China Eastern Airlines has set up an aircraft engine maintenance joint venture in Shanghai with the Chinese unit of United Technologies Corporation (UTC).
The engine maintenance plant in Minhang district is expected to lower maintenance costs for carriers, said company officials yesterday.
Work on the new unit called Shanghai Pratt & Whitney Aircraft Engine Maintenance Co Ltd began in 2007. The unit is spread over an area of 25,555 sq m, or equivalent to about five standard US football fields.
According to the contract signed between the two firms, China Eastern will hold a 51-percent stake in the venture, with the balance 49 percent to be held by the UTC unit.
Li Yangmin, vice-president, China Eastern, told China Daily that the new joint venture involves a total investment of $98 million. Incidentally Li is also the chairman of the new engine maintenance shop.
"During the first two years, the workshop would be capable of overhauling 100 engines every year. After 2010, we expect to handle 300 engines annually, worth 3 billion yuan by revenue," said Li.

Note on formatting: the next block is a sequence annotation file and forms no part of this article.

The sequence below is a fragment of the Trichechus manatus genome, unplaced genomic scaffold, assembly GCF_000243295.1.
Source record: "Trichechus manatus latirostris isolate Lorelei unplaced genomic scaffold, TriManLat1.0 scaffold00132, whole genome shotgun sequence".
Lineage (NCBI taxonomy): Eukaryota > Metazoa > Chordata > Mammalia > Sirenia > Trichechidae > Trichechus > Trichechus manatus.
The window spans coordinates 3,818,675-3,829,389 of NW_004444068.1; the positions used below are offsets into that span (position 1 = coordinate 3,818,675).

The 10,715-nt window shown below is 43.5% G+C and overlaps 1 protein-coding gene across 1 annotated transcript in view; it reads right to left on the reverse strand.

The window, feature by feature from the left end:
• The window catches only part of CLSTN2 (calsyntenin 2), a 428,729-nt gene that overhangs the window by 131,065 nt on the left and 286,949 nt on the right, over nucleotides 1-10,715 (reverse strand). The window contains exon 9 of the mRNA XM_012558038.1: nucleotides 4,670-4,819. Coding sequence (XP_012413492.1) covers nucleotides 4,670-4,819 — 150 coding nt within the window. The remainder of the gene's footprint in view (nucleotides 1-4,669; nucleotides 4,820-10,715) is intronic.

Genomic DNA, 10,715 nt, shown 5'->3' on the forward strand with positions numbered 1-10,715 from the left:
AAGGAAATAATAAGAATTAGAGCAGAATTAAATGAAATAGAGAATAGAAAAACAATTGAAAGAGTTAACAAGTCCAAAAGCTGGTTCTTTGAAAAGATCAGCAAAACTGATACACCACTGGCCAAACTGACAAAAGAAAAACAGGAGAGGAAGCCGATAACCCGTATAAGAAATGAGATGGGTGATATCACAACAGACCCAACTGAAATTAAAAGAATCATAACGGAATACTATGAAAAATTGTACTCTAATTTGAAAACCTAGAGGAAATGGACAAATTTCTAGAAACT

According to Li, half of the maintenance business will come directly from China Eastern. It deals mainly with CFM56 engines, or engines used in Airbus 320 and Boeing 737 aircraft. China Eastern is currently the largest consumer of CFM56 engines in the Asia-Pacific region.
"The plant will cut carrier's maintenance costs by more than $500,000 for each engine, even after deducting the taxation and cost of transportation, raw material and labor," he said.
By using state-of-art technology that makes the entire overhauling process more cost-efficient and greener, the new facility is able to reduce costs significantly.
Li said nearly 3 percent of the facility's energy requirements would be met by on-site renewable sources like solar thermal, solar electric and wind power. In addition, construction materials used would include 30 percent recycled content.
Since launching its joint venture in China in 1996, Pratt & Whitney has been actively seeking business expansion in this region. Todd Kallman, president of Pratt & Whitney Commercial Engines and Global Services, said the company had expressed its interest to be a supplier for Commercial Aircraft Corporation of China (COMAC).
China Eastern Airlines is one of the major three domestic airliners with a fleet of more than 240 aircraft. In July, the Shanghai-based carrier said it was undertaking a restructuring with its local rival Shanghai Airlines, and analysts commented the tie-up would consolidate its market share in Shanghai.
UTC is a US multinational conglomerate based in Connecticut. In 1934, the corporation broke up into three independent companies, Boeing, United Aircraft and United Airlines. United Aircraft changed its name to United Technologies in 1975.
(China Daily September 25, 2009)